An Oregon based pet forum for people interested in aquatics, small mammals, herps and invertebrates. Find us at Facebook too
HomeHome  CalendarCalendar  FAQFAQ  SearchSearch  MemberlistMemberlist  UsergroupsUsergroups  RegisterRegister  Log inLog in  

Share | 


View previous topic View next topic Go down 


Posts : 2132
Reputation : 15
Join date : 2011-07-14
Location : Corvallis Oregon

PostSubject: Dinoflagellates   Mon Mar 23, 2015 7:39 pm

Dinoflagellates in the aquarium are a huge nuisance. Not only is it unsightly and smells, it has an ability to grow so fast it can smother corals. Combine its toxicity twards other reef inhabitants and you have yourself another really nasty intruder.

I am just going to cover a few basic methods people including myself have used to combat these invasive organisms.

!st off it has been noted that raising PH slowly in your aquarium can result in weakening the Dinos and allowing for an easier removal. Some people use Kalkwasser for this , as it raised PH and calcium, others use marketed buffers from seachem and kent amongst others. I have seen several of the mentioned work well when directions are followed for the product.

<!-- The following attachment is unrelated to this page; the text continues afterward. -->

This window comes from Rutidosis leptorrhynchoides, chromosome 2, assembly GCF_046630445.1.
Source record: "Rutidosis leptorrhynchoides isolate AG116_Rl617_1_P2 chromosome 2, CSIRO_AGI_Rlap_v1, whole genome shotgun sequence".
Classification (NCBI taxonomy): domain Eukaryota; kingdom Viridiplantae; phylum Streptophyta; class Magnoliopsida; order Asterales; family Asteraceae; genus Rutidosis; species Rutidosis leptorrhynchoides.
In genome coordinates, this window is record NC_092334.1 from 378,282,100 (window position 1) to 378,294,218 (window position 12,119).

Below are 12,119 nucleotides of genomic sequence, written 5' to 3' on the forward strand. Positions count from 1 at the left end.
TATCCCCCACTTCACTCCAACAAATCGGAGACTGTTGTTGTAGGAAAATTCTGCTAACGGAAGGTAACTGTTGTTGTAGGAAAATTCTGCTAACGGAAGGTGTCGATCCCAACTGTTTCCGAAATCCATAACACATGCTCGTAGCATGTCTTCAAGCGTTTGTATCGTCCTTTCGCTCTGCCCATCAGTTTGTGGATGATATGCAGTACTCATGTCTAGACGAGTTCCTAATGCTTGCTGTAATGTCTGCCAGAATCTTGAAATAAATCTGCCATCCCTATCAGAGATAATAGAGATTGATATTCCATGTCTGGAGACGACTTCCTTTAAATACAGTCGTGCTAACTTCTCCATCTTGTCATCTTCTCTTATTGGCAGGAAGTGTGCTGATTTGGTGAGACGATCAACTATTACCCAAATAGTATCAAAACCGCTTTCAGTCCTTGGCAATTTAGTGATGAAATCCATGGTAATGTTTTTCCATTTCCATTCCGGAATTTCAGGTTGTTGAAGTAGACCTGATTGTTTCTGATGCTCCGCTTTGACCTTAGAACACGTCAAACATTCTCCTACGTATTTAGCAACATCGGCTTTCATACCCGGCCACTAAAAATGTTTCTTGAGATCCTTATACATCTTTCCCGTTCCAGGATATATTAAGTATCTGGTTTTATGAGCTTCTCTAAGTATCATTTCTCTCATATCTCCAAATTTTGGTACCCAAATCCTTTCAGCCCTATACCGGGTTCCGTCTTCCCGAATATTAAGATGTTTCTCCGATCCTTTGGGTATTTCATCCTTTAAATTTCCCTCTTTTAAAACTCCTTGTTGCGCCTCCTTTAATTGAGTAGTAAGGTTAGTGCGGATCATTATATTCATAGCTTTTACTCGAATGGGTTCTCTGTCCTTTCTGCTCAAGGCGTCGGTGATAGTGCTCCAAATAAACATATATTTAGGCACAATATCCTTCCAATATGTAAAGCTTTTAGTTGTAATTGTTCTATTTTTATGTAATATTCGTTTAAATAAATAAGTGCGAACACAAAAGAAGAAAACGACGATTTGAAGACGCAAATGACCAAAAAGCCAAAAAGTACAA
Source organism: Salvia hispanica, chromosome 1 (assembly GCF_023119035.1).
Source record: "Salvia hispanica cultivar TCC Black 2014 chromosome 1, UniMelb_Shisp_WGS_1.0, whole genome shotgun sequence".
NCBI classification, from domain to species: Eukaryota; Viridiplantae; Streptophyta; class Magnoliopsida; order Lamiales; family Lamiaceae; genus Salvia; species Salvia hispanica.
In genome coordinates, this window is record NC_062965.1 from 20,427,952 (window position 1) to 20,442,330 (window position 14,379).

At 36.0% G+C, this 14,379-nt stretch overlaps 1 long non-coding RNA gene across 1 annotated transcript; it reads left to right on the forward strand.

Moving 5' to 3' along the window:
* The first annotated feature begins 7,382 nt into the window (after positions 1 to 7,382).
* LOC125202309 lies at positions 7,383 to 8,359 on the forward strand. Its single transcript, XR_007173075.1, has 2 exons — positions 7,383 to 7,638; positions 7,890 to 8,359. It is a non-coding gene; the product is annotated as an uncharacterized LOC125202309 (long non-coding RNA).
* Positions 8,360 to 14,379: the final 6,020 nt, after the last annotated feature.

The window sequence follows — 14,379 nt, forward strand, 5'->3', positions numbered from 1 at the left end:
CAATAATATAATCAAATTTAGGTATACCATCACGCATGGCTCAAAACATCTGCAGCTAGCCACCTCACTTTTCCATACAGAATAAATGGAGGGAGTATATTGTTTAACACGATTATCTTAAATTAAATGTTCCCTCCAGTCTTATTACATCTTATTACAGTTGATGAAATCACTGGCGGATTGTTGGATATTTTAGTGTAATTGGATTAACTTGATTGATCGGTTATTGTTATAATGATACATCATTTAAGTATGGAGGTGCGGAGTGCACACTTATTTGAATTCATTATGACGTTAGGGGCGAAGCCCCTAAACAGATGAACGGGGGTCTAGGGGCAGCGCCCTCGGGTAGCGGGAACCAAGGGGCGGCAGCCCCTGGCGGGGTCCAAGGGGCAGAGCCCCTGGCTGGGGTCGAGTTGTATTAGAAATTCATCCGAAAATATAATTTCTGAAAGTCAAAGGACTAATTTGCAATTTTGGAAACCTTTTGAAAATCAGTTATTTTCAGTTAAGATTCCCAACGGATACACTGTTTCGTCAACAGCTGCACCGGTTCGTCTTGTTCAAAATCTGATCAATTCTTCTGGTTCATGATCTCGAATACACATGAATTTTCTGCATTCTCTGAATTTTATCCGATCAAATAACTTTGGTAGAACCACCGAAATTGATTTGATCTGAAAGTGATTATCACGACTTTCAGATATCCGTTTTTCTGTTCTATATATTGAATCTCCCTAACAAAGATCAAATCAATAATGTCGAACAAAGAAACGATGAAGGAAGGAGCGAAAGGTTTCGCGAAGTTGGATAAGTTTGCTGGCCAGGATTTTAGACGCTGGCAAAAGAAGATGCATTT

2nd nutrient export is always something to look into when the Dinos show up. Check your Nitrate and Phosphate and get them back to acceptable levels. Phosgaurd, GFO, Roa Phos, will all work for the phosphate issue and there are a number of Nitrate binders\means to extract nitrates from the water or a simple water change with RO water.

3rd remember that you will be needing more than the normal carbon load in the filter system as there will be toxins in the water from the break up and breakk down of the dinoflagellates. You may also notice lethargy and then ultimately death in the snail population that feed on the substance.

Another remedy that comes to mind is the Hydrogen Peroxide dosing. Normally when using H2O2 you would  do a dip of %70-%50 tank water and 30%-50% store bought hydrogen peroxide for a frag out of tank .For dinlos the method would be dosing about 1ml h2o2  per 10g to the tank directly. This should be done as a last measure and one must keep an eye on the more sensitive coral inhabitants as some may react negatively.

Unfortunately from what I have found there is no quick and easy way out of this one, it may take a week or two but in the end the battle can be won by taking some of these steps and a little perserverance.
Back to top Go down
View user profile
View previous topic View next topic Back to top 
Page 1 of 1

Permissions in this forum:You cannot reply to topics in this forum
Berts House :: Saltwater :: Salt Water Diseases and Disorders-
Jump to: